Canadians across the country are considering an electric vehicle (EV) for their next car purchase. By forgoing fuel, they hope that an EV can satisfy their need for a car and offer a more energy-efficient experience. However, can you save money buying an electric vehicle rather than a regular car? Let’s find out.
The Cost of An Electric Vehicle in Canada
Contrary to popular belief, all electric vehicles are not much more expensive than regular cars. For example, take the electric SUV Chevrolet Bolt EUV LT. It features a 65 kWh battery and lets you charge through a regular wall outlet, a Level 2 or a Level 3 DC charger. The 2023 Chevrolet Bolt LT is only $41,569.
When looking at gas vehicles similar to EVs, the price might be lower. For example, the Mazda 3 Sport GX with automatic powertrain is a similar car to the Chevrolet Bolt, starts at $26,569.
Right away, you save $15,000 by buying the gas-powered car. Or did you?
New Versus Used
A good option if you want to lower your cost is buying a used EV instead of a new one. Depending on how old the car is, you could save from $5,000 to $60,000 if you decide to opt for a used car.
A used Chevrolet Bolt is priced at around $30,000, which would allow you to save approximately $11,000 on your purchase. Plus you can still finance your used car.
Need a rebate? Well, provincial governments, like those in Quebec and British Columbia, have trade-in or purchase incentives for used EV cars. That can bring the cost down by $4,000 or more.
Financing An Electric Vehicle Versus A Gas-Powered Car
You can finance an electric vehicle the same way you would a regular car. Some dealerships offer exclusive financing contracts with a specific bank. However, car loan interest rates can vary depending on your financial situation.
However, you can still save money by buying an EV because of federal and provincial government incentives.
Government Rebates and Incentives
To help Canadians purchase new electric vehicles, which tend to be pricier, the government created plans to make it more affordable. This includes the Incentives for Zero-Emission Vehicles (iZEV) Program and tax write-offs for businesses.
The iZEV program offers point-of-sale incentives for consumers who buy or lease eligible electrical vehicles. You can find a list of the vehicles that are eligible by visiting the government website. Do note, this incentive is limited in supply and must be purchased or leased for at least 12 months.
The Chevrolet Bolt EUV LT is on this list of eligible vehicles. The offered incentive for a purchase or a 48-month lease is up to $5,000! The iZEV rebate is applied at the point of sale by the dealership. As a result, the initial price of the Chevrolet Bolt of $41,459 could go down to $36,459.
That makes buying a new EV more affordable. So what about fuel and charging?
Cost To Charge An EV
The cost of charging your electric vehicle depends on the province you are in as well as the kWh fuel capacity of your car.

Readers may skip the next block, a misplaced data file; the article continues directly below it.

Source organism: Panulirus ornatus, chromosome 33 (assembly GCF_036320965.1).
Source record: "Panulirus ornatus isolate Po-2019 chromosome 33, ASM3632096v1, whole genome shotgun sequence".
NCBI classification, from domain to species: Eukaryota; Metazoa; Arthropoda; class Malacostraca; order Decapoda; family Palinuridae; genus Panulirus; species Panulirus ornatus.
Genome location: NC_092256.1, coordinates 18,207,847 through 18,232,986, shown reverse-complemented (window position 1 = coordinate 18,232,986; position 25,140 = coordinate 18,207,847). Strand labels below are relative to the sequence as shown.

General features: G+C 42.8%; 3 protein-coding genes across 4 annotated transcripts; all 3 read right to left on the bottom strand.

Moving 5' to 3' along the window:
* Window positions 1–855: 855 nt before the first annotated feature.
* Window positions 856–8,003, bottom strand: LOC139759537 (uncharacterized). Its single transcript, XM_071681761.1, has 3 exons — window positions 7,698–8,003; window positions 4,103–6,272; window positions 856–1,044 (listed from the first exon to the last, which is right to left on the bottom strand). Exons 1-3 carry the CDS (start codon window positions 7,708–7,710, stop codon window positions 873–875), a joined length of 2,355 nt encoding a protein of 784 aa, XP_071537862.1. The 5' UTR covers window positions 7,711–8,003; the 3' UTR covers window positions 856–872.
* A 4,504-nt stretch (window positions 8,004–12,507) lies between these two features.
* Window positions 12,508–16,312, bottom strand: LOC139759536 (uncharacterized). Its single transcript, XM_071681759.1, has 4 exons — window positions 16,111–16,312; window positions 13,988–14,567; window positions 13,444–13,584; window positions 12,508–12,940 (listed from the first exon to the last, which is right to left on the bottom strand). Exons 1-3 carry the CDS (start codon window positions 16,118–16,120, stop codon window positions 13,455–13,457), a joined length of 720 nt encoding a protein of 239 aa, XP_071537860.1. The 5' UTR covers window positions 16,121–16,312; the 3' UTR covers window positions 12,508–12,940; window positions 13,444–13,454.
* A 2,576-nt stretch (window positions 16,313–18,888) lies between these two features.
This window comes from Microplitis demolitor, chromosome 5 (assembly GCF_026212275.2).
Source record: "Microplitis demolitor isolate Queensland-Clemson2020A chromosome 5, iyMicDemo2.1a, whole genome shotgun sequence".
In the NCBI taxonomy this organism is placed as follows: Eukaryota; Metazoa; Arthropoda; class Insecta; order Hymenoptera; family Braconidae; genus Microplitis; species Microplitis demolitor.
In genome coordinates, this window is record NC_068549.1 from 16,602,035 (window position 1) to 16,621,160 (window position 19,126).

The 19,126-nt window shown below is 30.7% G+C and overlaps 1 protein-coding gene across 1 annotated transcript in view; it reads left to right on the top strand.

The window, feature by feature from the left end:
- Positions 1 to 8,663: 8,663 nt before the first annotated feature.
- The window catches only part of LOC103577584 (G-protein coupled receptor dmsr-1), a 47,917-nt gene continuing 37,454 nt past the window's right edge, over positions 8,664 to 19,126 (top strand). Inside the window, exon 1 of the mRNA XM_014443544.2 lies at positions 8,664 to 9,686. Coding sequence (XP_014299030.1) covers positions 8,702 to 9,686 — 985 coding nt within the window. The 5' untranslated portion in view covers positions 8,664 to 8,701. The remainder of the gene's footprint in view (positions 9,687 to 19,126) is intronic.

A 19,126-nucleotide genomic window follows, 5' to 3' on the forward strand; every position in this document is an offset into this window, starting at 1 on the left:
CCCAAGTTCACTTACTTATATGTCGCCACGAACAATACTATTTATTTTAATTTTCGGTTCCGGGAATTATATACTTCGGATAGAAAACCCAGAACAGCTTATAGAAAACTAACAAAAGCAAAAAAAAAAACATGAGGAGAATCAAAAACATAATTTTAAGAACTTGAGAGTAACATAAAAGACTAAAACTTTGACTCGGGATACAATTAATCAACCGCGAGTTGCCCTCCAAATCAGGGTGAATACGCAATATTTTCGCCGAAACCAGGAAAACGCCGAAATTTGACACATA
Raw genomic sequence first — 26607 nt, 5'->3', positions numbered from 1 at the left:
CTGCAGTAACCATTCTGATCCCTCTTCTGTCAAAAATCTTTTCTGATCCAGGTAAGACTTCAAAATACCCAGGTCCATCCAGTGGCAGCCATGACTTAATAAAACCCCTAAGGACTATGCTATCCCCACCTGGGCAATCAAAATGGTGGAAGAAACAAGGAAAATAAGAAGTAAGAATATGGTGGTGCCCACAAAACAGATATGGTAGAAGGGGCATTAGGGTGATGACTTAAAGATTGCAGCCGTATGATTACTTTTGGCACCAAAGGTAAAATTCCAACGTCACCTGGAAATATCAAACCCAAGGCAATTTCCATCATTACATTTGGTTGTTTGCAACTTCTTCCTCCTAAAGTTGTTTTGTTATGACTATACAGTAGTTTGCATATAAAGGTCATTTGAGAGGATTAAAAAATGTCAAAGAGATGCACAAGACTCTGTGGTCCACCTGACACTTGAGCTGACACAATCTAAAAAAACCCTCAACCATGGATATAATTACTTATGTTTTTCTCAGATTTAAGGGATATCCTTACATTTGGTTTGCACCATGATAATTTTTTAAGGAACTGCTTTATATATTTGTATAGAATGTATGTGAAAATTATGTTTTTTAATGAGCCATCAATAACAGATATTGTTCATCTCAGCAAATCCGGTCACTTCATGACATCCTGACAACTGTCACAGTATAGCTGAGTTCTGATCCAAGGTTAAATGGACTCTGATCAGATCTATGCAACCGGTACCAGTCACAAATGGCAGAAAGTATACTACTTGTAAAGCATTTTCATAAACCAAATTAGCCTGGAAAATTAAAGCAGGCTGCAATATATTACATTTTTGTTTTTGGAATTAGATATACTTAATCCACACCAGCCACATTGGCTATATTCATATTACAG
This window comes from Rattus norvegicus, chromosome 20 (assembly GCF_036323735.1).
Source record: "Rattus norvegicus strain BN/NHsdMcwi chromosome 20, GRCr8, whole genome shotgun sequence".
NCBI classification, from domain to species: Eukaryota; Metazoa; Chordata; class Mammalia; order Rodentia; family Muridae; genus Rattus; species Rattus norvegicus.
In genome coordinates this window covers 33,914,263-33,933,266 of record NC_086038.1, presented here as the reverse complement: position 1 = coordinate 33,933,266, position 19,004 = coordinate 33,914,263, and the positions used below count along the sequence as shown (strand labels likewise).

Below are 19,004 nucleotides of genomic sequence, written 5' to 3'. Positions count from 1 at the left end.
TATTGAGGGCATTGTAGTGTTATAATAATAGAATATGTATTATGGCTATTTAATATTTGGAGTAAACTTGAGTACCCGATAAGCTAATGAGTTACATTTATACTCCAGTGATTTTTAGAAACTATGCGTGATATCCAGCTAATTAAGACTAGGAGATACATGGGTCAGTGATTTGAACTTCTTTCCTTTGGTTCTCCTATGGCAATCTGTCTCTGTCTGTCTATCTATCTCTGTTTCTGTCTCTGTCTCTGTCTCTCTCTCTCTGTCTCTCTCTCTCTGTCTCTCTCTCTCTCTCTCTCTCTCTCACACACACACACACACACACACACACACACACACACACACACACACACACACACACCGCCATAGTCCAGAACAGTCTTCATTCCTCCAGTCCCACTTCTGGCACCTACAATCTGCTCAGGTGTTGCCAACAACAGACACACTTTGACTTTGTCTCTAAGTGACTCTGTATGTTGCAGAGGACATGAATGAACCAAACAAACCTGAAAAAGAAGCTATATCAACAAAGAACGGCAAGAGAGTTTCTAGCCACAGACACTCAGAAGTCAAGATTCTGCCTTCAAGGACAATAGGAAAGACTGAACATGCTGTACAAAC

If we use the Chevrolet Bolt, its charging capacity is 65.0 kWh. With a Level 3 DC charger, it takes under 90 minutes to get 100% charged. Even if you used a public DC charger with an hourly rate of $15, your fill up cost you $22.50.
A Level 2 charger is slower than a Level 3 DC charger. A Level 2 charge might take 7 hours. There are free and paid stations all over Canada, even in a mall parking lot or on the street. Plus the cost is as affordable at $1 per hour or $2.50 per charge. That means your fully-charged EV battery costs you $7. Wow.
To charge your EV at home, you simply need to know the kWh hour rate in your region. Chevrolet is even pitching in to help new EV buyers by offering to cover the installation of a Level 2 home charger.
If not, you can buy your own charger for your house which usually costs between $800 and $1,000.
Cost To Fill Up With Gas In Canada
The cost of filling up your gas vehicle in Canada can vary. Let’s take an average cost of $1.61 per litre.
Furthermore, a 55 litre fuel tank can cost you $88.55 at the average price of $1.61 a litre. If you fill up your car once a week for a year (52 weeks), its annual fuel price would be around $4,604.
Of course, the number of times you fuel it depends on how far you drive and your driving style.
The Bottom Line - Choose What Matters
You can save money with an EV. It just doesn’t happen right away all the time. There are multiple factors to lower the cost of your electric vehicle. What you need to figure out is how important it is to buy new, how much your time is worth and if gas prices will go up or down.
As mentioned above, buying a new EV, even given the $5,000 incentives, still costs more than a gas-fuelled equivalent. But a used EV is only $30,000.
Furthermore, a full charge for an EV can cost very little compared to a traditional vehicle at current gas prices. Compre $7 a week to $88.55.
Canada is also putting more charging stations all over the country.If you can charge your EV overnight at your place or nearby, you might get even lower kWh rates. Plus, you must remember that gas prices fluctuate a lot more than your hydro rate
So, depending on your priorities, you can save money on an EV. How about that!